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Seton Hall gets a taste of the West Indies

The West Indian Student Organization (WISO) and Haitian Organization Promoting Education (HOPE) held their Taste of the West Indies event in the Chancellor’s Suite on Nov. 6.

The event featured traditional West Indian food, trivia about sociocultural aspects about the West Indies and Caribbean music. Centerpieces of cutouts of the islands were also displayed, especially of the more underrepresented islands like Nevis, St. Maarten and Dominica.

Kayla Rivers, a junior anthropology major and large events coordinator of WISO, explained the purpose of the event.

“I wanted an event on campus that would be both fun and educational,” Rivers said. “In my time at Seton Hall, there has never been events that truly educated and celebrated West Indian culture in all its nuances, and I wanted to bring that to the student body.”

Andi-Kaye Walters, a junior biology major and community service chair of WISO, said eating foods from a culture is a more intimate way to interact with another culture. She said WISO tried to get foods that were common to every West Indian country.

Kiera Alexander/Photography Editor
The event featured traditional West Indian dishes such as doubles, ackee and saltfish.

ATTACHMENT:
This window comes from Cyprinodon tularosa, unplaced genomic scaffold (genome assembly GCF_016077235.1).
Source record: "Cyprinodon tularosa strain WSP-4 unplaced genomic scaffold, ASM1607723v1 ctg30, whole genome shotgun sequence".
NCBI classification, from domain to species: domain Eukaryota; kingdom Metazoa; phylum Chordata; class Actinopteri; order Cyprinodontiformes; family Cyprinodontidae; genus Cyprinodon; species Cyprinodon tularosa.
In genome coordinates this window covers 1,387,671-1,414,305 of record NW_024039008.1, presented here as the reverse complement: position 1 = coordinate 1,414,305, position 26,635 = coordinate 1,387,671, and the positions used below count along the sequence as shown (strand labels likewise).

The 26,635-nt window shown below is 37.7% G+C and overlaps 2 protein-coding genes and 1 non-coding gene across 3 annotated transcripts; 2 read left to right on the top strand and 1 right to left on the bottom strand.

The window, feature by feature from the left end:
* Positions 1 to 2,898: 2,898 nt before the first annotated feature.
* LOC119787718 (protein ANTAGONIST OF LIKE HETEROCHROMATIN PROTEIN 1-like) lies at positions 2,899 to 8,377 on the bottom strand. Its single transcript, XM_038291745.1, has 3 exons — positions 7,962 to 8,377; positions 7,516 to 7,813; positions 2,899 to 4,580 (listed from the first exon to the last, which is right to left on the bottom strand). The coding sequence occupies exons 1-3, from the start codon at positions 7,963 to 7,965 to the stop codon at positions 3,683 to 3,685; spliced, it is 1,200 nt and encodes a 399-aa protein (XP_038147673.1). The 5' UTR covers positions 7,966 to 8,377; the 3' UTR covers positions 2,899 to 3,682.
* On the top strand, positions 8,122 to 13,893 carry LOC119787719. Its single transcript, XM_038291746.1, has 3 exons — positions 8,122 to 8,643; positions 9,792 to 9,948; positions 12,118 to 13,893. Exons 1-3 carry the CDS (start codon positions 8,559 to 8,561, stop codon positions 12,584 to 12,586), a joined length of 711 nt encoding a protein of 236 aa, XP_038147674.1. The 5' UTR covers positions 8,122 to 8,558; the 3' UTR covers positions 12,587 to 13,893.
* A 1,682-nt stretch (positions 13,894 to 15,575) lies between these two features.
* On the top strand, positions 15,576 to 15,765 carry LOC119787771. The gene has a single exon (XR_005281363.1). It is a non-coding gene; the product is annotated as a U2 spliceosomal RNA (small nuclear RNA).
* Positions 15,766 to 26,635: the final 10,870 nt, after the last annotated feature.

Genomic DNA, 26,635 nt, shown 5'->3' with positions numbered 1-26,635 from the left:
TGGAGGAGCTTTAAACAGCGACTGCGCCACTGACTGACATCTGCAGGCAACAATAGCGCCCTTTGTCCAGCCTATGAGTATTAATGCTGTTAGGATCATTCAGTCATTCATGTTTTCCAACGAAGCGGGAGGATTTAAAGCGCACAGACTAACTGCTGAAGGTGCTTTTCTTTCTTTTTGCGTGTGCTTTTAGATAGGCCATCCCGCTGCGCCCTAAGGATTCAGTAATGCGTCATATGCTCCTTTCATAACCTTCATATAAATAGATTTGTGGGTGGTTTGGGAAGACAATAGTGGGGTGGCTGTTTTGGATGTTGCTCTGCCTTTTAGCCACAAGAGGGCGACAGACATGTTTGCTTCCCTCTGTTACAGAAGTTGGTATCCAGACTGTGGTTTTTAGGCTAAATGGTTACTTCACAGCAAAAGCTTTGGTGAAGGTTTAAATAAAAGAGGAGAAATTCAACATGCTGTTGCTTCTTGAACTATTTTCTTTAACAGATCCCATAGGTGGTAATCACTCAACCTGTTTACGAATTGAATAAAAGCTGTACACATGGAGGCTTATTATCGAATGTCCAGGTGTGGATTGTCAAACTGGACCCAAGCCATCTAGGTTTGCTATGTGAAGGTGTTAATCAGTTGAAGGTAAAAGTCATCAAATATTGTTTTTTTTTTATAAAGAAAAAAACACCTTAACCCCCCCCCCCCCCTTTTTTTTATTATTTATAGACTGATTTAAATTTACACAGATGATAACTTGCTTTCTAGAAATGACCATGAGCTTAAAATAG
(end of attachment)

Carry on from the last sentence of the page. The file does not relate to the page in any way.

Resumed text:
Some of the dishes included a common street food in Trinidad and Tobago called doubles, a Haitian black mushroom rice called djon djon and the Jamaican national dish of ackee and saltfish. Other foods included oxtail, jerk chicken, curry chicken, akra, bake, tostones and dhalpuri.

The proceeds of the event will go to Hurricane Dorian relief.

“Coming from the West Indies myself, and having experienced hurricanes, hearing about the disaster that happened there is something that really hits home for a lot of us, even though we’re not there,” Walters said. “We have family that’s from there. Seeing that we’re that smaller representation on campus, we really thought it was important to at least help our fellow brethren down there.”

Rivers said she has seen firsthand the depth of the tragedies of hurricanes and knows it requires years of redevelopment and as much aid as possible.

“After hearing of the devastation that occurred in the Bahamas, we couldn’t sit idly by and not do something to help,” Rivers said. “I know personally, my family and friends residing in my home of St. Thomas, U.S. Virgin Islands, are still in recovery after hurricanes Irma and Maria that hit in 2017.”

Towards the end of the night, the floor was cleared for anyone to dance. Rivers said that DJ Mal organized the music, which included all the sounds that can be found across the West Indies like soca, dancehall, calypso, reggae and kompa.

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Ishani Sachdeva, a junior economics major, attended the event and shared her thoughts.

“The Taste of the West Indies holistically was a great event, ranging from the quality and taste of the food to the ambience the e-board had created,” Sachdeva said. “I thoroughly enjoyed the experience and look forward to their upcoming events.”

Kristel Domingo can be reached at


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